By Heather River
Gifts are my love language. Wrapping them is, for me, almost half as good as what’s inside.
When Moonshine asked me about doing this article, I thought back to long ago when I was putting together presents I had made for family. They were all homemade, such as cookies or handicrafts, and I reused grocery-store paper bags for the wrapping, making ginormous animals that transported the gifts to each recipient. I’m definitely in love with alternative wrapping ways.
Here are key ideas I’ve found to make present wrapping more ecologically minded and beautiful at the same time:
• Vintage Bedsheets: One material that is super helpful in this quest is old bedsheets. Throw them in the wash and you have the material to last your whole gift list. Use scissors, or if possible, rip the fabric, to make squares for wrapping gifts. Also rip or use scissors to make ribbons for decorating the top of the package. In Bespoke, when we wrap our gifts, we always put a little ribbon on the top and most of the time it’s from a vintage bedsheet.
The thing I really like about using fabric is that you don’t need tape at all — tape is one of those horrible plastic things that we shouldn’t be using so much of. If you still prefer paper for wrapping, consider using newspaper or old paper bags, then rip your sheet ribbons wide enough so you can tie the package closed with your ribbons. It takes a teeny bit of extra holding, but you don’t need any tape.
If you don’t have any old bedsheets that you’re ready to repurpose, thrift stores often have them. You could also make gift bags out of the sheets and people are apt to reuse these.
• Single Socks: This one is kind of funny, but I’ve used it on a few occasions and people get a kick (tee hee hee) out of it. We all have them, the single sock that you can’t find the match to or that have an unfixable hole in the toe. Cut the toe off and put the gift inside the barrel of the sock. Then use the ribbon you made from your bedsheets to tie bows on either side so it looks like a piece of candy.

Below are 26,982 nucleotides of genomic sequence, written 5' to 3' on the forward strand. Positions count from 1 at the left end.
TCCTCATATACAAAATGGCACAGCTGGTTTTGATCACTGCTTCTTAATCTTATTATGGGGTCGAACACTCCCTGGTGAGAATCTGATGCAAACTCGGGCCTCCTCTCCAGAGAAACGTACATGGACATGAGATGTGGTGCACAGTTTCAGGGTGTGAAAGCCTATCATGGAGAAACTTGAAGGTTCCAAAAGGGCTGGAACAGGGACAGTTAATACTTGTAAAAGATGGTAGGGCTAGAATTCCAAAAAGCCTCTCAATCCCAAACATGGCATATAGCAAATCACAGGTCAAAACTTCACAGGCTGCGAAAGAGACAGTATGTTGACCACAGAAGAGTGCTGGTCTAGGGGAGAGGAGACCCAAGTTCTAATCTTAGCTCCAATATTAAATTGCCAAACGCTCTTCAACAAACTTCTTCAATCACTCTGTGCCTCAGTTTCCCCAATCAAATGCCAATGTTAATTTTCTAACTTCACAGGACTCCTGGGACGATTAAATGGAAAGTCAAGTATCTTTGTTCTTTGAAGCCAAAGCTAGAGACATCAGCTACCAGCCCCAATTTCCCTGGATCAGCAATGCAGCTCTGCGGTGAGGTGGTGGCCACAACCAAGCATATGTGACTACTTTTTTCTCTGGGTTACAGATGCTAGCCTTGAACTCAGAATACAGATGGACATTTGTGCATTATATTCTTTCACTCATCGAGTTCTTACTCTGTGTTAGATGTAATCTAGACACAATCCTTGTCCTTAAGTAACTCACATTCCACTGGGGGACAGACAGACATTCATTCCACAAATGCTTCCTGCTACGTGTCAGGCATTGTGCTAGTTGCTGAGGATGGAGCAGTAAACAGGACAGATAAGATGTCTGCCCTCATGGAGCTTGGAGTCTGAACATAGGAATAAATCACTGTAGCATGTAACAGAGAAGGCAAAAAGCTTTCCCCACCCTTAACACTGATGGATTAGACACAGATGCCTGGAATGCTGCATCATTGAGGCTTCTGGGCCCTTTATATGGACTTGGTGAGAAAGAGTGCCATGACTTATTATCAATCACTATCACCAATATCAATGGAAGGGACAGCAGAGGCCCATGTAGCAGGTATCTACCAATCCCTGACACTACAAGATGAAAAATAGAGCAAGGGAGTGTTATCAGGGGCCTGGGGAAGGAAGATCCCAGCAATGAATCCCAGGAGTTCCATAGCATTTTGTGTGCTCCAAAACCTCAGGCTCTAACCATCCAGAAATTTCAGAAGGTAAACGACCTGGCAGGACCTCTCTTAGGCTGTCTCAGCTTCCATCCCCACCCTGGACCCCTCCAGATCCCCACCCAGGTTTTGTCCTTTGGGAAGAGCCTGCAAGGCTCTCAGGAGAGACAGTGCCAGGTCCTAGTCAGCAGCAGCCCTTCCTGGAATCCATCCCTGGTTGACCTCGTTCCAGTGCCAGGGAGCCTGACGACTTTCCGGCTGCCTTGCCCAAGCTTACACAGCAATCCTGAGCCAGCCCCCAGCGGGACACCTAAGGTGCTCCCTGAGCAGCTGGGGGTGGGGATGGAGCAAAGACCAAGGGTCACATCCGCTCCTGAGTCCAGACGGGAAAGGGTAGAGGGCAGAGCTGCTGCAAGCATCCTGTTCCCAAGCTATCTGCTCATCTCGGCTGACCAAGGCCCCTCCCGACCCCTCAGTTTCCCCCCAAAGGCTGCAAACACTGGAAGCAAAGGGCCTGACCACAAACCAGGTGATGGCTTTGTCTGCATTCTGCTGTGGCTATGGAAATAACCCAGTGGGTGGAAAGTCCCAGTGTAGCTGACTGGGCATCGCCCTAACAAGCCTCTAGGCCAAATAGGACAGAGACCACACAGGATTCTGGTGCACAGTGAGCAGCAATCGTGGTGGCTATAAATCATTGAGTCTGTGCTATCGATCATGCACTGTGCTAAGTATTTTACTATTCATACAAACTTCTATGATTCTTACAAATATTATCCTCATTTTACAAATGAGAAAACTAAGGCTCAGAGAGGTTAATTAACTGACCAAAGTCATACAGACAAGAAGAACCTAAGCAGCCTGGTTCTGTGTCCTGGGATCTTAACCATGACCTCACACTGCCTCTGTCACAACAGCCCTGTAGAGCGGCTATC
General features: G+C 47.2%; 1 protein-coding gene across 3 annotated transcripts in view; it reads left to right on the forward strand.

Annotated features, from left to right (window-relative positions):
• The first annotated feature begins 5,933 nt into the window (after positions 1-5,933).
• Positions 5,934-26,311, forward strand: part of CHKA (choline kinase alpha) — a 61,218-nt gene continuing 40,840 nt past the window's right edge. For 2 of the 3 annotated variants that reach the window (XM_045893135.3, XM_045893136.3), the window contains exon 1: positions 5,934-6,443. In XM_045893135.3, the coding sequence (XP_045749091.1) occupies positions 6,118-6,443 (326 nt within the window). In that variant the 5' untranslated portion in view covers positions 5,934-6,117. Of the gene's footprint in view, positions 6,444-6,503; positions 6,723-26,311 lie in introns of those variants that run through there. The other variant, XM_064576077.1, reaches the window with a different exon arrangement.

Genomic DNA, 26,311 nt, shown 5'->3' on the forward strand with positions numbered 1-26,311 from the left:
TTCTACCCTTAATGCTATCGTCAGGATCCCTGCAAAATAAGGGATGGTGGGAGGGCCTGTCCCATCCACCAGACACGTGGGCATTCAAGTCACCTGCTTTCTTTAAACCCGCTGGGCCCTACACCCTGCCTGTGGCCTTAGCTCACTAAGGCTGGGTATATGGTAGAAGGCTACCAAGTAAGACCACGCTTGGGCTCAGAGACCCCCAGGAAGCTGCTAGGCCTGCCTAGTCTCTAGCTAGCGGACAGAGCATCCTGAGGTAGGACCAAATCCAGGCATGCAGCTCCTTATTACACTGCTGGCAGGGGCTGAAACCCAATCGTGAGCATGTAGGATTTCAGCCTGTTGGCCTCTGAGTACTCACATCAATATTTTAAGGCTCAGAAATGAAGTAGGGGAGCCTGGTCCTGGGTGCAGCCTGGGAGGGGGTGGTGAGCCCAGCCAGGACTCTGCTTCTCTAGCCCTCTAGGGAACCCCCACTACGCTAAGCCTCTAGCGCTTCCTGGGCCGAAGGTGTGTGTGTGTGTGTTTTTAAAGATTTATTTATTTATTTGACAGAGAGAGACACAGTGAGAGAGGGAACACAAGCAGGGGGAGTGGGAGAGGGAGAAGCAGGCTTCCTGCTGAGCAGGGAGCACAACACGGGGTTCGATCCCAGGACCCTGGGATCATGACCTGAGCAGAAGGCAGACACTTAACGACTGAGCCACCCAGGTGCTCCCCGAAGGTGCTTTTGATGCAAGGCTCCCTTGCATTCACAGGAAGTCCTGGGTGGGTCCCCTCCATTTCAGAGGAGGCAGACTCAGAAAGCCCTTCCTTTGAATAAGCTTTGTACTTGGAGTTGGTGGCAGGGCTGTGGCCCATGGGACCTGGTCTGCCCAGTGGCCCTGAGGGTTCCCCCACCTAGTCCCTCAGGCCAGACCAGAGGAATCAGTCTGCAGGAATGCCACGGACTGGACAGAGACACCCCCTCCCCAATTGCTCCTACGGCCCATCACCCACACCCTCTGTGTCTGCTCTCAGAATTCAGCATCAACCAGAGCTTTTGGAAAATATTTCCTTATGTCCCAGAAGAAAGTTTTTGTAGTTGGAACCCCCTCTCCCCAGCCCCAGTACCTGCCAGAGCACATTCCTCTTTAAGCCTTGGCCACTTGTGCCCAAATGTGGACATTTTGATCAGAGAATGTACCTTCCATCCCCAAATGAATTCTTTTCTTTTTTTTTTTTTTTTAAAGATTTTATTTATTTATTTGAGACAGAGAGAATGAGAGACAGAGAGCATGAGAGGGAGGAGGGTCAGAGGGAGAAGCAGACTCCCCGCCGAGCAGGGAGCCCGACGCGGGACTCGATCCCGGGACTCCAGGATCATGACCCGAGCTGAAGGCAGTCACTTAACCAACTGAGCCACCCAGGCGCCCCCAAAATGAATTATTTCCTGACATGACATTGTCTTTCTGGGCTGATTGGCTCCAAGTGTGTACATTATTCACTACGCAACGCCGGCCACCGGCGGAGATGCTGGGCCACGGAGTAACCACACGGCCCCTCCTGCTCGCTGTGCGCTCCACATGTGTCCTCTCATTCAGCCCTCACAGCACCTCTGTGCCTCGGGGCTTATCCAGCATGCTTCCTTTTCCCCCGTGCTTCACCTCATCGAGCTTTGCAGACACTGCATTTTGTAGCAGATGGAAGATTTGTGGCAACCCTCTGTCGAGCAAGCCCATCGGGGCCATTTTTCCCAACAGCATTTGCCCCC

• Inside-Out Box: I reuse boxes all of the time. We have a ton of them at the shop because artists send us their products in boxes. Usually the outside of them is a little bit used, but I just turn them inside out and they convert perfectly to nice, clean gift boxes. I also like to use Yogi Tea boxes, which are so gorgeous inside. Carefully deconstruct the box, turn it inside out, put twine and sheet ribbon around it, and voilà! A super cute little gift box.
• Ask Around: If you’re looking for boxes or packing materials, before going out and purchasing virgin supplies, see if you can get any from a local business or organization and help them recycle them for another use.
• Nested Gifts: You can wrap a present inside another present that can handle the potential wear and tear, such as a bandana or scarf. Or you can use the second present as embellishment, like a keychain or hanging ornament.
• Orange You Beautiful? For finishing touches, there are endless possibilities. I often forage something from outside — a twig or leaf, for example — or something from the kitchen like dehydrated orange slices (150 degrees, for 5 hours). I secure the decoration to the package with needle and thread. I’ve even written on the leaf or orange so it’s the gift tag as well. Then it all can go in the compost.
Pick up string or twine at the hardware store and do a few knots to make a macramé decoration. I recommend looking for 100% cotton twine, or anything that doesn’t have polyester core, so that it can be composted. If you have something already with a polyester core, use it, and encourage it to be repurposed.
Fasten on a teabag as the gift tag. Pick out a special tea for the recipient and write their name on the tea envelope, since that will be disposed of anyway, and give the additional gift of a warm cuppa.
There you have it, several ways to make gift-giving season less wasteful. We would love to hear your ideas, too: email firstname.lastname@example.org. Here’s to living simply … and beautifully!
~ Heather River’s passion for gifting is perhaps only exceeded by her love of farming. She is the co-founder/owner of Bespoke and Atelier located in historic downtown Truckee. The boutique stores focus on slow products and DIY materials. Follow them on the gram @bespoketruckee.